Memory loss, less common in older Americans

Good news on gray matter: Memory loss and other cognitive impairment becoming less common in older Americans, U-M study finds; Better education, finances & cardiovascular care may be boosting brain health. – It appears that memory loss and thinking problems are becoming less common among older Americans. A new study shows a downward trend in the rate of “cognitive impairment” – the umbrella term for everything from significant memory loss to dementia and Alzheimer’s disease – among people aged 70 and older.

Vitamin B12, folate deficiency raises dementia risk

Changes in folate, vitamin B12 and homocysteine associated with incident dementia. – Folate deficiency is associated with a tripling in the risk of developing dementia among elderly people, suggests research published ahead of print in the Journal of Neurology Neurosurgery and Psychiatry.

Lhx2 creator gene for brain tissue repair

UCI study identifies the specific role for gene linked to cortical development, cerebral cortex points to potential stem cell treatments. – University of California, Irvine researchers have identified a gene that is specifically responsible for generating the cerebral cortex, a finding that could lead to stem cell therapies to treat brain injuries and diseases such as stroke and Alzheimer’s.

Statins, cholesterol lowering drugs may not prevent Alzheimer’s Disease

A large US study suggests that statin, cholesterol lowering drug use does not lower the risk of Alzheimer’s disease (AD). – Taking statins, which are cholesterol-lowering drugs, offers no protection against Alzheimer’s disease, revealed by US researchers at Rush University Medical Center in Chicago.

Compstatin – new drug for vision loss, macular degeneration

UF scientists are testing the safety of experimental drug Compstatin for vision loss in macular degeneration patients. – University of Florida UF scientists are testing the safety of experimental drug Compstatin for vision loss in macular degeneration patients. In a first-of-its-kind safety research study, University of Florida researchers have injected an anti-inflammatory compound into the eye of a person with a sight-robbing disease.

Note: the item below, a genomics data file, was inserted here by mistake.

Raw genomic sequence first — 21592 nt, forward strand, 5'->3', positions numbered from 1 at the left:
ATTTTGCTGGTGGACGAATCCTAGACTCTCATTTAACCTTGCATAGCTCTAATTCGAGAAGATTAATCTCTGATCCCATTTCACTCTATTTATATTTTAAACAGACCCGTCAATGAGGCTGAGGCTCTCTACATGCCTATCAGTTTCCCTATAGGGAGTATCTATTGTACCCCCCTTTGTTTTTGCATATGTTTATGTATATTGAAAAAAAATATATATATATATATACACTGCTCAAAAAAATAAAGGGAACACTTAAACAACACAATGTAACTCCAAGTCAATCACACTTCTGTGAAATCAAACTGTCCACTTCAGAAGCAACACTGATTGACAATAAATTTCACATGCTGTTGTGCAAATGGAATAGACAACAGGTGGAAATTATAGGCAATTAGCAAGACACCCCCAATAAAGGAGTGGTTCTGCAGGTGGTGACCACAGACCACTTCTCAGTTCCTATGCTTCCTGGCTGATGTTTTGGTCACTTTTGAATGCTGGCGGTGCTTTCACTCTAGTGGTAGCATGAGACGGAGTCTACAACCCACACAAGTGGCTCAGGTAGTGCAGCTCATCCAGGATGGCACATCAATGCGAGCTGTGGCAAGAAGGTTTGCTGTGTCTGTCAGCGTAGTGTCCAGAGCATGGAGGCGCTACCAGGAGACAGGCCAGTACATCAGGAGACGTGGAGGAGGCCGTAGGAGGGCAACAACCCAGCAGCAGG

Depressed girls can’t smell the roses

New Tel Aviv University (TAU) research links depression to loss of the sense of smell, suggesting that the blues may have biological roots. – Can’t smell the roses? Maybe you’re depressed. Smell too much like a rose yourself? Maybe you’ve got the same problem. Scientists from Tel Aviv University recently linked depression to a biological mechanism that affects the olfactory glands. It might explain why some women, without realizing it, wear too much perfume.

Brain imaging and genetic studies link thinking patterns to addiction

Scientists have for the first time identified brain sites that fire up more when people make impulsive decisions. In a study comparing brain activity of sober alcoholics and non-addicted people making financial decisions, the group of sober alcoholics showed significantly more “impulsive” neural activity. – Alcoholics are more impulsive than non-addicted people making financial decisions, revealed by researcher Charlotte Boettiger at the University of North Carolina at Chapel Hill.

White matter disease affects treatment in Alzheimer’s disease patients

There may be a difference in response to treatment in Alzheimer’s Disease (AD) patients with and without white matter disease in selective areas of the brain.
– Researchers at Sunnybrook have shown that there may be a difference in response to treatment in Alzheimer’s Disease (AD) patients with and without white matter disease in selective areas of the brain.

Aging brain failures to communicate

Cognitive decline in aging may be linked to disruption of communication between different regions of the brain.
– A team of Howard Hughes Medical Institute researchers has shown that normal aging disrupts communication between different regions of the brain. The new research, which used advanced medical imaging techniques to look at the brain function of 93 healthy individuals from 18 to 93 years old, shows that this decline happens even in the absence of serious pathologies like Alzheimer’s disease.